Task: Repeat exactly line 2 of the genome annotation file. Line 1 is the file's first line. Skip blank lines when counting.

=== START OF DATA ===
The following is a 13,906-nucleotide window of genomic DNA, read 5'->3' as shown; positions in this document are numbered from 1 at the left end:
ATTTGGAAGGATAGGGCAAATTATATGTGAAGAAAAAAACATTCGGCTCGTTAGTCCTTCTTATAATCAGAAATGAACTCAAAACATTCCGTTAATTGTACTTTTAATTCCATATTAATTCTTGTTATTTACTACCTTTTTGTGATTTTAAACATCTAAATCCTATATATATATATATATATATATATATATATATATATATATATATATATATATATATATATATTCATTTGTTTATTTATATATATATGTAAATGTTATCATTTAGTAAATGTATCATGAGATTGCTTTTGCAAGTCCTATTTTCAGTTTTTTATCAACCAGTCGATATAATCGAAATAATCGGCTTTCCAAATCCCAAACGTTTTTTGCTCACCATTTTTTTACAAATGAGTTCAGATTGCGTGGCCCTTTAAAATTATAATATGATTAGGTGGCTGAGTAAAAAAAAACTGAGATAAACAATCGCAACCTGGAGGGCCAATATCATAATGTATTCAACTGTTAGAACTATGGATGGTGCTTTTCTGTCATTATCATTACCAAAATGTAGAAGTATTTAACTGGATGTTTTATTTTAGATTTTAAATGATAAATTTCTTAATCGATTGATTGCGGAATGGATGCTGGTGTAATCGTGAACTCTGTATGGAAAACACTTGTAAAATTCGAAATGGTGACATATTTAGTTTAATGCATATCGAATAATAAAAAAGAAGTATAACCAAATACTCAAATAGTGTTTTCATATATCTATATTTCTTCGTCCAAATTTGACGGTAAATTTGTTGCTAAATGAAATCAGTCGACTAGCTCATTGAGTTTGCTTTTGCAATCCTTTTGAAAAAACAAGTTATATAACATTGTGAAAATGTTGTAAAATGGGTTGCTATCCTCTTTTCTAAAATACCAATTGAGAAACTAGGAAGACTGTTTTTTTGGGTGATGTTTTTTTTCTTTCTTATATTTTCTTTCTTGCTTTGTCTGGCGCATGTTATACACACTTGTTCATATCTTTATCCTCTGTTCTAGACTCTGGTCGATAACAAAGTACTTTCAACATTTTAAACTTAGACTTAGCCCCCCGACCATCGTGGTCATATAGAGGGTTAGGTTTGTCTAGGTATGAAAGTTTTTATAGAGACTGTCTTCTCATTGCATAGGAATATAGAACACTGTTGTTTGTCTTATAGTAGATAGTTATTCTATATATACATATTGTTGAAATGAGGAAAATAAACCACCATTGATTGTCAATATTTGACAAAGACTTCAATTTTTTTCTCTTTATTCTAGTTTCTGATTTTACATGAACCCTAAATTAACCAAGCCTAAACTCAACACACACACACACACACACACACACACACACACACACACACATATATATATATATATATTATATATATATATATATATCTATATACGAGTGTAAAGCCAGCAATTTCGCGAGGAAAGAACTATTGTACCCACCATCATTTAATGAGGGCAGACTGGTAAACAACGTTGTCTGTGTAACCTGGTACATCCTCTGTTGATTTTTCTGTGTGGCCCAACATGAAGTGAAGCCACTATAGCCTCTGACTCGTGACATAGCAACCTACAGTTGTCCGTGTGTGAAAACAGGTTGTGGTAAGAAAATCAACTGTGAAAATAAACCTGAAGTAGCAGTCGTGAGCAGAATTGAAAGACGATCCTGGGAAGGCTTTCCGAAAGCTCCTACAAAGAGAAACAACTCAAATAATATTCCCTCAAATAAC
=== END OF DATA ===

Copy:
ATTTGGAAGGATAGGGCAAATTATATGTGAAGAAAAAAACATTCGGCTCGTTAGTCCTTCTTATAATCAGAAATGAACTCAAAACATTCCGTTAATTGTACTTTTAATTCCATATTAATTCTTGTTATTTACTACCTTTTTGTGATTTTAAACATCTAAATCCTATATATATATATATATATATATATATATATATATATATATATATATATATATATATATATATTCATTTGTTTATTTATATATATATGTAAATGTTATCATTTAGTAAATGTATCATGAGATTGCTTTTGCAAGTCCTATTTTCAGTTTTTTATCAACCAGTCGATATAATCGAAATAATCGGCTTTCCAAATCCCAAACGTTTTTTGCTCACCATTTTTTTACAAATGAGTTCAGATTGCGTGGCCCTTTAAAATTATAATATGATTAGGTGGCTGAGTAAAAAAAAACTGAGATAAACAATCGCAACCTGGAGGGCCAATATCATAATGTATTCAACTGTTAGAACTATGGATGGTGCTTTTCTGTCATTATCATTACCAAAATGTAGAAGTATTTAACTGGATGTTTTATTTTAGATTTTAAATGATAAATTTCTTAATCGATTGATTGCGGAATGGATGCTGGTGTAATCGTGAACTCTGTATGGAAAACACTTGTAAAATTCGAAATGGTGACATATTTAGTTTAATGCATATCGAATAATAAAAAAGAAGTATAACCAAATACTCAAATAGTGTTTTCATATATCTATATTTCTTCGTCCAAATTTGACGGTAAATTTGTTGCTAAATGAAATCAGTCGACTAGCTCATTGAGTTTGCTTTTGCAATCCTTTTGAAAAAACAAGTTATATAACATTGTGAAAATGTTGTAAAATGGGTTGCTATCCTCTTTTCTAAAATACCAATTGAGAAACTAGGAAGACTGTTTTTTTGGGTGATGTTTTTTTTCTTTCTTATATTTTCTTTCTTGCTTTGTCTGGCGCATGTTATACACACTTGTTCATATCTTTATCCTCTGTTCTAGACTCTGGTCGATAACAAAGTACTTTCAACATTTTAAACTTAGACTTAGCCCCCCGACCATCGTGGTCATATAGAGGGTTAGGTTTGTCTAGGTATGAAAGTTTTTATAGAGACTGTCTTCTCATTGCATAGGAATATAGAACACTGTTGTTTGTCTTATAGTAGATAGTTATTCTATATATACATATTGTTGAAATGAGGAAAATAAACCACCATTGATTGTCAATATTTGACAAAGACTTCAATTTTTTTCTCTTTATTCTAGTTTCTGATTTTACATGAACCCTAAATTAACCAAGCCTAAACTCAACACACACACACACACACACACACACACACACACACACACACATATATATATATATATATTATATATATATATATATATCTATATACGAGTGTAAAGCCAGCAATTTCGCGAGGAAAGAACTATTGTACCCACCATCATTTAATGAGGGCAGACTGGTAAACAACGTTGTCTGTGTAACCTGGTACATCCTCTGTTGATTTTTCTGTGTGGCCCAACATGAAGTGAAGCCACTATAGCCTCTGACTCGTGACATAGCAACCTACAGTTGTCCGTGTGTGAAAACAGGTTGTGGTAAGAAAATCAACTGTGAAAATAAACCTGAAGTAGCAGTCGTGAGCAGAATTGAAAGACGATCCTGGGAAGGCTTTCCGAAAGCTCCTACAAAGAGAAACAACTCAAATAATATTCCCTCAAATAAC